At the same time, Divi are working to integrate their theme and page builder fully with Gutenberg. They mention that in the future, it will be possible to use blocks created in WordPress in the Divi Builder, and Divi Builder blocks in the Gutenberg editor. But we’re not there yet : )


What do these changes mean for me?

A slightly different Divi experience

The new block based WordPress editor is basically a simple page builder. It’s not possible to use both the WordPress Block builder technology and the Divi page builder technology at the same time in the same page or post, although in the future, as things develop more, it will likely be possible to use Gutenberg blocks in Divi, and Divi elements within Gutenberg blocks.

For now it means that Divi have moved their page builder completely out of the back-end of your website, and moved their page builder technology to a front-end builder, the visual builder as you already know it. This way of working allows the two new technologies to exist next to each other, and you can choose for each page or post, if you’d like to create with the new WordPress editor, or with the Divi Builder.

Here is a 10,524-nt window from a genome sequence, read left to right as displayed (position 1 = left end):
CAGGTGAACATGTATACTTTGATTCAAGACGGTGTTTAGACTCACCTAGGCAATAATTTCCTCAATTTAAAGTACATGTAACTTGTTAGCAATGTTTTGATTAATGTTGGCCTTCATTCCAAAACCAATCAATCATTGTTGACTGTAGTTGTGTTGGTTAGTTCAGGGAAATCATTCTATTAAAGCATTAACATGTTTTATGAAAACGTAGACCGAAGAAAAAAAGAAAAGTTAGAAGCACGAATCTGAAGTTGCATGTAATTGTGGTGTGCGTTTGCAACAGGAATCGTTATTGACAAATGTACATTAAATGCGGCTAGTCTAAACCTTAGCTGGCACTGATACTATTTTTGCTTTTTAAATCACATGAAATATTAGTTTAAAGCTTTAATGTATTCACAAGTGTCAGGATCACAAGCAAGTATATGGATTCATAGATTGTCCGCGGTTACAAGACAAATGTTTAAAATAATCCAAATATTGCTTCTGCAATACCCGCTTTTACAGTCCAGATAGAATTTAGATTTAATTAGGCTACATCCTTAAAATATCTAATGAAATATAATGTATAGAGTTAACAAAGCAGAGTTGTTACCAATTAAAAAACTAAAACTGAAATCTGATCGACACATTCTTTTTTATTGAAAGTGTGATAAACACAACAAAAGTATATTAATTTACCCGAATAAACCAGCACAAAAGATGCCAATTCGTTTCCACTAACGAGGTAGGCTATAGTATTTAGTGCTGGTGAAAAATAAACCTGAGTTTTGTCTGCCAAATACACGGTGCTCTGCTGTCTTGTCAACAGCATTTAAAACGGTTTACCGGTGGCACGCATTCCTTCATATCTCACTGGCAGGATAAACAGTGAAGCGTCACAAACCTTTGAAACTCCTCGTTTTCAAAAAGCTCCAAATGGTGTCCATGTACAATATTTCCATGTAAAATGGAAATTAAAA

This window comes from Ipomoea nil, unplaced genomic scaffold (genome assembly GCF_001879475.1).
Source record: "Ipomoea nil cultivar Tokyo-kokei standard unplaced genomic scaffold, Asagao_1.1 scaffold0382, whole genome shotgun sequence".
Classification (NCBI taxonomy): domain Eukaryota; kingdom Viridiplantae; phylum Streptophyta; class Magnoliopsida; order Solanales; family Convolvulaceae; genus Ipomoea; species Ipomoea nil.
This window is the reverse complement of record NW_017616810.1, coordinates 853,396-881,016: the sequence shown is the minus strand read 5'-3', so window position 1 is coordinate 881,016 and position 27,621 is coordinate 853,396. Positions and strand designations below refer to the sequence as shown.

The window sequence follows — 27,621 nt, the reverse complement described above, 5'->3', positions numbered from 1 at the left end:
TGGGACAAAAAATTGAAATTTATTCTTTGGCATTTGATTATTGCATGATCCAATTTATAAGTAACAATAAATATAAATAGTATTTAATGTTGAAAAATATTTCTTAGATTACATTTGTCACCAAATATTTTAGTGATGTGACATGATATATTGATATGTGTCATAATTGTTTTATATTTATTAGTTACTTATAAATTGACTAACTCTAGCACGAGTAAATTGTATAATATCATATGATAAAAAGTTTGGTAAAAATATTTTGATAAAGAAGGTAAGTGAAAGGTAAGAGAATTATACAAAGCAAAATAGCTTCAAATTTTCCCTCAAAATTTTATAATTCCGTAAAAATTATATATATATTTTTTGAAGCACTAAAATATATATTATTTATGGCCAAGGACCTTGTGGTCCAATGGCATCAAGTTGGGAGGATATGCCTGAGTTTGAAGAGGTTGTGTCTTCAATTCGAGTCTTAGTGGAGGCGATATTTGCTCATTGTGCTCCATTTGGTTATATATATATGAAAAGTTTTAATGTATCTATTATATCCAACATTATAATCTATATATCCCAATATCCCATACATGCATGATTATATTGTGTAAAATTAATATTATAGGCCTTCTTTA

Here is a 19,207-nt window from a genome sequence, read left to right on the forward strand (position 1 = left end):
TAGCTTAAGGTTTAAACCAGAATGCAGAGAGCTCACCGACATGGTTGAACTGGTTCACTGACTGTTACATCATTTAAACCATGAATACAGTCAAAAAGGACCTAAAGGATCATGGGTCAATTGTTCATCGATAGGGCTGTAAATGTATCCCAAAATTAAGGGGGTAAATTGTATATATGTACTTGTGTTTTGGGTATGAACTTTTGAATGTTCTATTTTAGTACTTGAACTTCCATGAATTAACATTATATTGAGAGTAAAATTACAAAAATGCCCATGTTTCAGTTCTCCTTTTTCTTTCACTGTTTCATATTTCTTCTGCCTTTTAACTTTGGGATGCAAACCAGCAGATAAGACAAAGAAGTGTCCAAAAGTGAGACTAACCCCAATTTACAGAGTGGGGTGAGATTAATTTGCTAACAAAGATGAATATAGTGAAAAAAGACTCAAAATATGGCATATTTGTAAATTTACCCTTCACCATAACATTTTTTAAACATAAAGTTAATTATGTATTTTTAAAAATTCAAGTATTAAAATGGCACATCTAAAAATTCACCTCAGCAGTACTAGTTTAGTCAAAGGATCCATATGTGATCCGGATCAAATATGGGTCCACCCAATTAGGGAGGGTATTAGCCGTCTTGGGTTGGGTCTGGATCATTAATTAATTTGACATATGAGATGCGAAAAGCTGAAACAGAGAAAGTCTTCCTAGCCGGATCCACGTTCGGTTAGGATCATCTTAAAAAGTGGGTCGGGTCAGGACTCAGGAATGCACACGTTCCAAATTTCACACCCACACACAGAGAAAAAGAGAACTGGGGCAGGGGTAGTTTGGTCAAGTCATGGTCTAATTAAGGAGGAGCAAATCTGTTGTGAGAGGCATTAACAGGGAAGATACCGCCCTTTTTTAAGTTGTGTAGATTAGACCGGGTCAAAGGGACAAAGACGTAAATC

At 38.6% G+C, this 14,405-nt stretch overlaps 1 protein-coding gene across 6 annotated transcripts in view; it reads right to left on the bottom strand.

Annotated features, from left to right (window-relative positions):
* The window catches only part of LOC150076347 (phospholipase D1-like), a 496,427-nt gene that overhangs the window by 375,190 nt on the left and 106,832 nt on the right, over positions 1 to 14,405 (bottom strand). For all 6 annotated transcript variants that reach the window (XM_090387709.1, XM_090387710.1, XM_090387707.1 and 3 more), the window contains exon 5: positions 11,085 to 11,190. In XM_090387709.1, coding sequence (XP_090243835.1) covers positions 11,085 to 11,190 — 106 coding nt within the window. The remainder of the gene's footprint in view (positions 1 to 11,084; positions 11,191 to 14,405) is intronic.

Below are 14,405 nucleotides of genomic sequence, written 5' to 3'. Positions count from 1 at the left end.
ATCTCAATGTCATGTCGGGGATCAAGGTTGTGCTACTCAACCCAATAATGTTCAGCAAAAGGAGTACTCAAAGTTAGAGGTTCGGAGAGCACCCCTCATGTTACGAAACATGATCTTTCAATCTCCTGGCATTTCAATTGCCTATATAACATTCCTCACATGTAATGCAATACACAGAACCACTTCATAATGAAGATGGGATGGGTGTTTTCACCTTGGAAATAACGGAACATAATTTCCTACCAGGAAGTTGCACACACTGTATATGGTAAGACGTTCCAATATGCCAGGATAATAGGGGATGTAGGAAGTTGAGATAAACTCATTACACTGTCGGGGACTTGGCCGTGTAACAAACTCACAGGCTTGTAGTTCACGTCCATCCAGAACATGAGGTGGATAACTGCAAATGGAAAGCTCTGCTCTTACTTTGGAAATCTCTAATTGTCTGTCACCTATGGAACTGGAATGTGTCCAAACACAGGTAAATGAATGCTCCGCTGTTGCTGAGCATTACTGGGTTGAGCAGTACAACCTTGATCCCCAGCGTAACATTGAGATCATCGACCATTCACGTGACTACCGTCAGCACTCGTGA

If you’ve started using Divi in the past couple of years, we think all this will not be a very big change for you. Because since the development of the Divi Visual Builder into the powerful front-end editor that it already was, many of us didn’t really build our pages with the Divi Builder from the back-end. What we mainly did  in the back-end was to make WordPress settings, like setting a featured image, page title, or making Yoast SEO settings. This quick video shows you how it was before, and how it is now after the WordPress 5 update:


Building with Divi - Frontend and New Backend

The new WordPress 5 Gutenberg Editor experience

If you update to WordPress 5 and also update Divi, you’ll also get the new WordPress Gutenberg editor. With the new editor technology, it’s possible to do things that weren’t so easy before if you didn’t use a page-builder, like Divi, for your site. You can now move elements like text blocks and images around, insert buttons, and create more interesting layouts with several columns.

In the video below you can get a quick impression of the new possibilities of WordPress’ bock editor:


WordPress Block Editor - Quick Impression


To read a bit more about the new editor, you can also see our post about The New WordPress 5 Gutenberg editor.

To find out how you can update to WordPress 5 and start using the new WordPress Editor and Divi Experience, read our post on updating to WordPress 5 with Divi, under option 1 – I’m happy to use the new Divi experience with front-end builder & the Gutenberg editor.